Rainforests are characterized by high rainfall. This often results in poor soils due to leaching of soluble nutrients. Oxisols, infertile, and deeply weathered, have developed on the ancient Gondwanan shields. Rapid bacterial decay prevents the accumulation of humus. The concentration of iron and aluminium oxides by the laterization process gives the oxisols a bright red color and sometimes produces mineral deposits (e.g. bauxite). On younger substrates, especially of volcanic origin, tropical soils may be quite fertile, as are the soils of many seasonally flooded forests, which are annually replenished with fertile silt. In meteorology, precipitation is any kind of water that falls from the sky as part of the weather. ... For the heavy metal band see Soil (band) Soil is the layer of minerals and organic matter, in thickness from centimetres to a metre or more, on the land surface. ... Nutrients and the body A nutrient is any element or compound necessary for or contributing to an organisms metabolism, growth, or other functioning. ... For other uses of Gondwana and Gondwanaland, see Gondwana (disambiguation). ... Shields are shown in orange. ... -1... General Name, symbol, number iron, Fe, 26 Chemical series transition metals Group, period, block 8, 4, d Appearance lustrous metallic with a grayish tinge Standard atomic weight 55. ... Aluminum redirects here. ... For other uses, see Mineral (disambiguation). ... This article is about the ore. ... This article is about volcanoes in geology. ... The tropics are the geographic region of the Earth centered on the equator and limited in latitude by the two tropics: the Tropic of Cancer in the north and the Tropic of Capricorn in the southern hemisphere. ... For the heavy metal band see Soil (band) Soil is the layer of minerals and organic matter, in thickness from centimetres to a metre or more, on the land surface. ... Fertile may be used in the following conrtext: Fertility, a term used to describe the ability of people or animals to produce healthy offspring. ... Fertile may be used in the following conrtext: Fertility, a term used to describe the ability of people or animals to produce healthy offspring. ... For other uses, see Silt (disambiguation). ...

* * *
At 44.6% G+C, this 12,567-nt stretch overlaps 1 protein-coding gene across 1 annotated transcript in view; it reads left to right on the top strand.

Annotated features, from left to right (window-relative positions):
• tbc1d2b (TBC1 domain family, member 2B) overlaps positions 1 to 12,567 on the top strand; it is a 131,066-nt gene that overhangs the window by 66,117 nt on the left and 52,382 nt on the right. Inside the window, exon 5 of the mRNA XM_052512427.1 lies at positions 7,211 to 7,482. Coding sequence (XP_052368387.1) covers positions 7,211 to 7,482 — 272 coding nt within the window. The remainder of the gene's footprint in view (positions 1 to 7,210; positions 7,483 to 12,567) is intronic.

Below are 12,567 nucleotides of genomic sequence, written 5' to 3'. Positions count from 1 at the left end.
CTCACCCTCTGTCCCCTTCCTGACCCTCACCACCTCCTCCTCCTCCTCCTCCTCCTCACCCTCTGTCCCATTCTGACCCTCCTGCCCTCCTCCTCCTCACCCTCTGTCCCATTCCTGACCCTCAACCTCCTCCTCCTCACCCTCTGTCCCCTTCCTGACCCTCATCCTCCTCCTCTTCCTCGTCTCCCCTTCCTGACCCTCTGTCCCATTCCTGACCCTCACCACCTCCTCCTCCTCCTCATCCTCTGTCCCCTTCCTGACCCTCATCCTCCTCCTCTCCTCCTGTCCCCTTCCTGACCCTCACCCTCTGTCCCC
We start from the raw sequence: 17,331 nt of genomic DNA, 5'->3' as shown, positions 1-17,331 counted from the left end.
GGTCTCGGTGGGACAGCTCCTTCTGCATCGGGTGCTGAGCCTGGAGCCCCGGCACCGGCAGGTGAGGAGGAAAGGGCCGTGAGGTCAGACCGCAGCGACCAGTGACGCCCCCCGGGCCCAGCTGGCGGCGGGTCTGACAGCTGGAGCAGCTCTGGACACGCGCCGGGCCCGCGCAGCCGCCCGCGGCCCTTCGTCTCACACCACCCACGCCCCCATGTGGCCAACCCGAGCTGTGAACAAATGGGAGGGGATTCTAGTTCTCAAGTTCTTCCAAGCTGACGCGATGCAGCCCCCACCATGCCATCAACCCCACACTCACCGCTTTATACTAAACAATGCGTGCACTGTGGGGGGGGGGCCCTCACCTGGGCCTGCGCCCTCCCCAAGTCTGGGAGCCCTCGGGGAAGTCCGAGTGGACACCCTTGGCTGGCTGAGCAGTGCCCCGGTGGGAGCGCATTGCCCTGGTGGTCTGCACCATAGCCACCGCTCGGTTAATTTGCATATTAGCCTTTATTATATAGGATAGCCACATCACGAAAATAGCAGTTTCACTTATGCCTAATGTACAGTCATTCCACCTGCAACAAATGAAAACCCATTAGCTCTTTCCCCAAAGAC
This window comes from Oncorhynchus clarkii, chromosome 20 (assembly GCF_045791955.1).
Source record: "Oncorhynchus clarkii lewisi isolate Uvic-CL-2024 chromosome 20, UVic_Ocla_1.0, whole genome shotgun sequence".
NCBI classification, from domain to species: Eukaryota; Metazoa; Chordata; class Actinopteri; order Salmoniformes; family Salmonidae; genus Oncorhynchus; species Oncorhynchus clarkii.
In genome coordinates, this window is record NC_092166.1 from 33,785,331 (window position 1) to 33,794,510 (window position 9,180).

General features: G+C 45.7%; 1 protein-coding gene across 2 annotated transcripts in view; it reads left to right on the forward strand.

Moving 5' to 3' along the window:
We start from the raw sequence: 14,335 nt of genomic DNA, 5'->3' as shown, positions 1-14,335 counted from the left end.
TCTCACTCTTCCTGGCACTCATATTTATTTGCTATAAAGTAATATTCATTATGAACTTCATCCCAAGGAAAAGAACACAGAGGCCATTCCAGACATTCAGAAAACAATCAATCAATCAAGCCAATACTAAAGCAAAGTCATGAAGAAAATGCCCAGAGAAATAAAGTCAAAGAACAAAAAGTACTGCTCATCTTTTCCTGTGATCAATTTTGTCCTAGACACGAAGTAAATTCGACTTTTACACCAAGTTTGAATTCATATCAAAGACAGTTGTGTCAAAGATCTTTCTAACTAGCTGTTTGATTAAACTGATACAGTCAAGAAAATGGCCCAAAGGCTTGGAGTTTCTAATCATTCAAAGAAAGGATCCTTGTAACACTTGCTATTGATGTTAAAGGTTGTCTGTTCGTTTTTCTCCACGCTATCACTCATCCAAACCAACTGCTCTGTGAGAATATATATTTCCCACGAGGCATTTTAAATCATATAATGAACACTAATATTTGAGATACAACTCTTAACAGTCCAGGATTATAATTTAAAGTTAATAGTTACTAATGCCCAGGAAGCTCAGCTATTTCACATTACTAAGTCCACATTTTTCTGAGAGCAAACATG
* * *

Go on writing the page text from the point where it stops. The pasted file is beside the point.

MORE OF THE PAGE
Rainforests are home to two-thirds of all the living animal and plant species on the planet. It has been estimated that many hundreds of millions of new species of plants, insects, and microorganisms are still undiscovered and, as yet, unnamed by science. Rainforests are also often called the "Earth's lungs," however there is no scientific basis for such a claim as tropical rainforests are known to be essentially oxygen neutral, with little or no net oxygen production.[6][7] For other uses, see Animal (disambiguation). ... For other uses, see Plant (disambiguation). ... For other uses, see Species (disambiguation). ... For other uses, see Species (disambiguation). ... u fuck in ua ... Orders Subclass Apterygota Archaeognatha (bristletails) Thysanura (silverfish) Subclass Pterygota Infraclass Paleoptera (Probably paraphyletic) Ephemeroptera (mayflies) Odonata (dragonflies and damselflies) Infraclass Neoptera Superorder Exopterygota Grylloblattodea (ice-crawlers) Mantophasmatodea (gladiators) Plecoptera (stoneflies) Embioptera (webspinners) Zoraptera (angel insects) Dermaptera (earwigs) Orthoptera (grasshoppers, etc) Phasmatodea (stick insects) Blattodea (cockroaches) Isoptera (termites) Mantodea (mantids) Psocoptera... A cluster of Escherichia coli bacteria magnified 10,000 times. ... This article is about the chemical element and its most stable form, or dioxygen. ...

Amazon river rain forest in Peru